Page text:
We were ecstatic when the call came in. The adoption agency we were working with had matched us with a birth mom and the outlook was very good. We were even invited to meet her, along with one of the agency’s social workers, at a local restaurant for lunch. We were nervous but, we accepted.

The Other Mother

Living life as an adoptive or foster parent brings about several unique life realities. One of them is birth parents. Your children will always have 2 sets of parents. We have been fortunate to have good relationships with our children’s other parents. As much as it depends on us, we strive to keep them healthy and strong. We do this for our sake, but more importantly, our children’s. This post is by Kristin. I love her perspective on birth parents!


I pressed lightly on the brake as I listened to the “click click” of the turn signal. I gulped a breath of heavy air and relished in the uniqueness of this silence. It was that special kind of quiet, recently full of  spoken words. As I turned onto the empty street the conversation tumbled about in my mind. I glanced back at the apartment complex to see my son’s birth mom give a final wave. As I watched the city fade in my rearview mirror I thanked God silently not just for my son but also for his Other Mother.

“Return To Sender”

This is a guest post by my friend, Beth Shelby. She is both an adoptive and biological mother. She and her husband, Aaron, live in the Indianapolis, IN area. She writes candidly about disappointment in this post. Take some time to connect with her. Follow her on Twitter or read her blog here.

This fall I got my letter back.

No forwarding address.

This was the letter and pictures I sent to my son’s birth mom. It was my second correspondence; I think I knew this would come back. I was not prepared for the disappointment I felt for my son.

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My son will be 2 in March. I dried him off the day he was born- I am his mother. Providing updates is not required, but it was something I planned to do. I imagined it as part of our story.. a way that we would be able to talk with our son about his birth mom and even eventually have him add to the notes and pick the pictures to share.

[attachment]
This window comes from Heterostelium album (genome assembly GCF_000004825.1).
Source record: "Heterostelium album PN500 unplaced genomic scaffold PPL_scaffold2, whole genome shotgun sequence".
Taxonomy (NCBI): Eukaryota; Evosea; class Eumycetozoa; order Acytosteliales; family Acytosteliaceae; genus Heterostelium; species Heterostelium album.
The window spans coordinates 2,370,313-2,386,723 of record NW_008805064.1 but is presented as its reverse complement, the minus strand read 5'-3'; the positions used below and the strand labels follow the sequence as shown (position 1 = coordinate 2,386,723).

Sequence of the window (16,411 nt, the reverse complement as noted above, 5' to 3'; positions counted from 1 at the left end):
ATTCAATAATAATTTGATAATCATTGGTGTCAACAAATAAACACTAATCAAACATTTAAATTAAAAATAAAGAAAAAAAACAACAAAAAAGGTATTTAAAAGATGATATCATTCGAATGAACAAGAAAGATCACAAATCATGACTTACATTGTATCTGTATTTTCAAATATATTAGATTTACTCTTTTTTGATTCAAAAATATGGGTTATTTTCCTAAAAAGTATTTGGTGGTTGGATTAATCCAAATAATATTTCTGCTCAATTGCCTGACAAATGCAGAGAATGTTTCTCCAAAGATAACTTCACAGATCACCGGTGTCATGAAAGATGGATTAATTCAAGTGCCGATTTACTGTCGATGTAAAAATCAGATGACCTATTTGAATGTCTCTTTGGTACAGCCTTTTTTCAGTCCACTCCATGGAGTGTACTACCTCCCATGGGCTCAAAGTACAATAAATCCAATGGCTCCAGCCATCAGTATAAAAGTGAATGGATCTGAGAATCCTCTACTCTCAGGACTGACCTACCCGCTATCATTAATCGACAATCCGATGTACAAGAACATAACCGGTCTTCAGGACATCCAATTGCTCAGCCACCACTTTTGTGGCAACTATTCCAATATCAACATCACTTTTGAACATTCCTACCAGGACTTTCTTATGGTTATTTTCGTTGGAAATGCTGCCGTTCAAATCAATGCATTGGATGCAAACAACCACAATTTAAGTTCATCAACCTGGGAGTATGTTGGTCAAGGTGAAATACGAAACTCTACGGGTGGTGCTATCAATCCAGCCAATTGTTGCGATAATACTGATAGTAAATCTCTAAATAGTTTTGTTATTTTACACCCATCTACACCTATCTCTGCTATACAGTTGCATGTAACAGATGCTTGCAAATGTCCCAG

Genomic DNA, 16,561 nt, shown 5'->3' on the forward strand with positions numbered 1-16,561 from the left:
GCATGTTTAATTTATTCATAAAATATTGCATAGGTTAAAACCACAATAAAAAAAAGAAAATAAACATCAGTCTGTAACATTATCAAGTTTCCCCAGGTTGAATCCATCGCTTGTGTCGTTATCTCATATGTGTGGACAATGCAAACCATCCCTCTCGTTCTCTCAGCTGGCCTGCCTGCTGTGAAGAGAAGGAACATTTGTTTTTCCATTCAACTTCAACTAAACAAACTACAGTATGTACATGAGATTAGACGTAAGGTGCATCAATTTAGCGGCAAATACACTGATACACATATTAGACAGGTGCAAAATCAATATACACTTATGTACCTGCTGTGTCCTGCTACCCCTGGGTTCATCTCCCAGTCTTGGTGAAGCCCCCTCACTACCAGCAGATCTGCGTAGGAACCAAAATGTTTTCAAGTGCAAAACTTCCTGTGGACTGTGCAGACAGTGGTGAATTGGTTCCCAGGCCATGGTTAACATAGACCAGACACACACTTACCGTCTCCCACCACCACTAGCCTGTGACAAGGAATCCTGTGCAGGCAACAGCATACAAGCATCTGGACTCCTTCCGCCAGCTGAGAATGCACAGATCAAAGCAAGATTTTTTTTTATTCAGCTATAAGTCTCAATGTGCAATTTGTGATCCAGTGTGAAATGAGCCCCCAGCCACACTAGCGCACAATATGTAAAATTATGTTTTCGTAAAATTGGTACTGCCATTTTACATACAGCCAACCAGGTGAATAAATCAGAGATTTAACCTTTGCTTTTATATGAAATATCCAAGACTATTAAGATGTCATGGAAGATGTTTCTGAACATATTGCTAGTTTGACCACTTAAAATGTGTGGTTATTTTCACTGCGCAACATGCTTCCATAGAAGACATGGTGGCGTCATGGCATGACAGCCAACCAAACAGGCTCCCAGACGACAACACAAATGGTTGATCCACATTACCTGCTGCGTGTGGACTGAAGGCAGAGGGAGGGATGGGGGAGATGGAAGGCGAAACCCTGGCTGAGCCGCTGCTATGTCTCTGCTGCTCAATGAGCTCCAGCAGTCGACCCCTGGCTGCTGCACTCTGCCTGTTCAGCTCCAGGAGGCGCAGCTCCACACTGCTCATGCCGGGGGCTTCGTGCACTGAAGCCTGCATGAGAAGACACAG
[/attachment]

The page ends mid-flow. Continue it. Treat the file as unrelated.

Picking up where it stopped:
Maybe my disappointment has to do with my willingness to commit and provide information. Which honestly when we first began exploring adoption, one of my fears was the relationship with the birth family. But similar to how the Grinch’s heart expanded [from Dr. Seuss’ “How The Grinch Stole Christmas”], God not only expanded my heart to orphans, but to birth moms & birth families.

When I learned of this placement I began praying for the birth mom. When you start praying for some one you become connected to them. You begin to pray through your day for them. Even if it is someone you never meet, you gain a familiarity for them. So when I did meet her, my heart immediately connected with her. I knew, and she knew, the child she was carrying was supposed to be in our family.

I have not seen her since the day after my son was born. She stopped by the hospital room as she was checking out to say goodbye. Only hours before she had signed all the papers making our adoption legal. This is the same woman who, the day before, delivered my son and looked at me as we were leaving the room to say “Beth, Happy Mother’s Day.” Yes, that is my son’s birth mom!

She is an angel to me.

So maybe the disappointment is not just for my son, but for me and the uncertainty of where she is, and how she is doing. Regardless, I continue to pray for her and know that if she ever wanted to she would be able to find me.

In the meantime, I have decided to continue to write a yearly note, an annual update for his birth mom. I will have them for him- part of telling his story. I would also like to do the same for his brother, who is 6 months, even though I am his birth mom.

What an amazing way to chronicle their lives, their stories!

Eventually it will allow them to tell their story.

I pray that God will continue the work he has begun in me.

Question: Have you ever turned a disappointment into a positive opportunity? For you or for your children? What did you do? You can leave a comment by clicking here.